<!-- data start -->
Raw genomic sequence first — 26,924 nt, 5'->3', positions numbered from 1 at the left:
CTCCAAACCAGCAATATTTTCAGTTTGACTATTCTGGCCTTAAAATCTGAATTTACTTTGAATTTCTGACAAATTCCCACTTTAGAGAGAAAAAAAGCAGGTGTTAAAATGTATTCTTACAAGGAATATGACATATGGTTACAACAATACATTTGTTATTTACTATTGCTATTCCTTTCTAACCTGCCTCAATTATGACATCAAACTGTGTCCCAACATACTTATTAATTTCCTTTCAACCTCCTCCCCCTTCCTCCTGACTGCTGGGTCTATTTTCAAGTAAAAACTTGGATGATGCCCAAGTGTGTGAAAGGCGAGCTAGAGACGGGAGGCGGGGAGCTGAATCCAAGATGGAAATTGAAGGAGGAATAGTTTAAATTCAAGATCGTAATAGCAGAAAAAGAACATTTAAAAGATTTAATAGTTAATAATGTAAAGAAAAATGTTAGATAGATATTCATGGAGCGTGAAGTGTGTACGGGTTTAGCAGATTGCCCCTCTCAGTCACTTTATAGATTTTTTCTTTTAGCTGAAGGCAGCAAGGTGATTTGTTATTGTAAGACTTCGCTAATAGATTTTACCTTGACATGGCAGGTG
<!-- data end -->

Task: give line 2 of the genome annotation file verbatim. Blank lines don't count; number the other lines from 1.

CTCCAAACCAGCAATATTTTCAGTTTGACTATTCTGGCCTTAAAATCTGAATTTACTTTGAATTTCTGACAAATTCCCACTTTAGAGAGAAAAAAAGCAGGTGTTAAAATGTATTCTTACAAGGAATATGACATATGGTTACAACAATACATTTGTTATTTACTATTGCTATTCCTTTCTAACCTGCCTCAATTATGACATCAAACTGTGTCCCAACATACTTATTAATTTCCTTTCAACCTCCTCCCCCTTCCTCCTGACTGCTGGGTCTATTTTCAAGTAAAAACTTGGATGATGCCCAAGTGTGTGAAAGGCGAGCTAGAGACGGGAGGCGGGGAGCTGAATCCAAGATGGAAATTGAAGGAGGAATAGTTTAAATTCAAGATCGTAATAGCAGAAAAAGAACATTTAAAAGATTTAATAGTTAATAATGTAAAGAAAAATGTTAGATAGATATTCATGGAGCGTGAAGTGTGTACGGGTTTAGCAGATTGCCCCTCTCAGTCACTTTATAGATTTTTTCTTTTAGCTGAAGGCAGCAAGGTGATTTGTTATTGTAAGACTTCGCTAATAGATTTTACCTTGACATGGCAGGTG